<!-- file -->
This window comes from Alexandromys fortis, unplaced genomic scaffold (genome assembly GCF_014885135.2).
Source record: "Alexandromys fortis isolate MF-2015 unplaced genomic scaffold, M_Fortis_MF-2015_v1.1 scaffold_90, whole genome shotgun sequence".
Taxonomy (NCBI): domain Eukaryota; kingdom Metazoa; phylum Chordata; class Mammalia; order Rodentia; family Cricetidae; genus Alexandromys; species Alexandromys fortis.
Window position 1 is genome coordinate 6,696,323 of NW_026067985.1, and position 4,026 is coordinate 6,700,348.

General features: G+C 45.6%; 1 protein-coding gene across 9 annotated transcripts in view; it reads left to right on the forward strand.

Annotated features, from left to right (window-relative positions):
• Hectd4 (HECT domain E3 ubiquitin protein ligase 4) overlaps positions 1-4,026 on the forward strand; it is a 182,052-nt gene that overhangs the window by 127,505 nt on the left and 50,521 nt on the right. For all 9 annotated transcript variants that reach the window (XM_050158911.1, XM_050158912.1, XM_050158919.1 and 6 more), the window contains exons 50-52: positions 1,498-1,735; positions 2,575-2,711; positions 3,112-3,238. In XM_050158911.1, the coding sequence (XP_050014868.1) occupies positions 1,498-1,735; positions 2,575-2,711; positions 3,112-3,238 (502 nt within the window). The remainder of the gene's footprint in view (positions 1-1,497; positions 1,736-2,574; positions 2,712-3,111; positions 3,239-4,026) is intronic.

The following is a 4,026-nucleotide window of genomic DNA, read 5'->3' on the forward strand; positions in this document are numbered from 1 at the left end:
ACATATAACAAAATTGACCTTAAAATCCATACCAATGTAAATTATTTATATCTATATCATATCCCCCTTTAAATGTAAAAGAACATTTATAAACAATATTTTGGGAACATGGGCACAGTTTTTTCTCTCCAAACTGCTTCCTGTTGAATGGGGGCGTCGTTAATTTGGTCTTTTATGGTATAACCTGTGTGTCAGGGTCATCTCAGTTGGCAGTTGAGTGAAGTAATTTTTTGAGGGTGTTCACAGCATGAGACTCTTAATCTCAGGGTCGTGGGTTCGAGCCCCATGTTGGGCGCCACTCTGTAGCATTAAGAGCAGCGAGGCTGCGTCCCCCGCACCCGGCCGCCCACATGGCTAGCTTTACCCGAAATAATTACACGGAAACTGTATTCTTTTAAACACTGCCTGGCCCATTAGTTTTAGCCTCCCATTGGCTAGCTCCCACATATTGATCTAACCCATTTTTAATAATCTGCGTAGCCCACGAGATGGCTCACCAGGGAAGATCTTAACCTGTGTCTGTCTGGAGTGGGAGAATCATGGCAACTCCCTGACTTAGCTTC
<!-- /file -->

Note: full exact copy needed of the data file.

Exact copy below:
This window comes from Alexandromys fortis, unplaced genomic scaffold (genome assembly GCF_014885135.2).
Source record: "Alexandromys fortis isolate MF-2015 unplaced genomic scaffold, M_Fortis_MF-2015_v1.1 scaffold_90, whole genome shotgun sequence".
Taxonomy (NCBI): domain Eukaryota; kingdom Metazoa; phylum Chordata; class Mammalia; order Rodentia; family Cricetidae; genus Alexandromys; species Alexandromys fortis.
Window position 1 is genome coordinate 6,696,323 of NW_026067985.1, and position 4,026 is coordinate 6,700,348.

General features: G+C 45.6%; 1 protein-coding gene across 9 annotated transcripts in view; it reads left to right on the forward strand.

Annotated features, from left to right (window-relative positions):
• Hectd4 (HECT domain E3 ubiquitin protein ligase 4) overlaps positions 1-4,026 on the forward strand; it is a 182,052-nt gene that overhangs the window by 127,505 nt on the left and 50,521 nt on the right. For all 9 annotated transcript variants that reach the window (XM_050158911.1, XM_050158912.1, XM_050158919.1 and 6 more), the window contains exons 50-52: positions 1,498-1,735; positions 2,575-2,711; positions 3,112-3,238. In XM_050158911.1, the coding sequence (XP_050014868.1) occupies positions 1,498-1,735; positions 2,575-2,711; positions 3,112-3,238 (502 nt within the window). The remainder of the gene's footprint in view (positions 1-1,497; positions 1,736-2,574; positions 2,712-3,111; positions 3,239-4,026) is intronic.

The following is a 4,026-nucleotide window of genomic DNA, read 5'->3' on the forward strand; positions in this document are numbered from 1 at the left end:
ACATATAACAAAATTGACCTTAAAATCCATACCAATGTAAATTATTTATATCTATATCATATCCCCCTTTAAATGTAAAAGAACATTTATAAACAATATTTTGGGAACATGGGCACAGTTTTTTCTCTCCAAACTGCTTCCTGTTGAATGGGGGCGTCGTTAATTTGGTCTTTTATGGTATAACCTGTGTGTCAGGGTCATCTCAGTTGGCAGTTGAGTGAAGTAATTTTTTGAGGGTGTTCACAGCATGAGACTCTTAATCTCAGGGTCGTGGGTTCGAGCCCCATGTTGGGCGCCACTCTGTAGCATTAAGAGCAGCGAGGCTGCGTCCCCCGCACCCGGCCGCCCACATGGCTAGCTTTACCCGAAATAATTACACGGAAACTGTATTCTTTTAAACACTGCCTGGCCCATTAGTTTTAGCCTCCCATTGGCTAGCTCCCACATATTGATCTAACCCATTTTTAATAATCTGCGTAGCCCACGAGATGGCTCACCAGGGAAGATCTTAACCTGTGTCTGTCTGGAGTGGGAGAATCATGGCAACTCCCTGACTTAGCTTC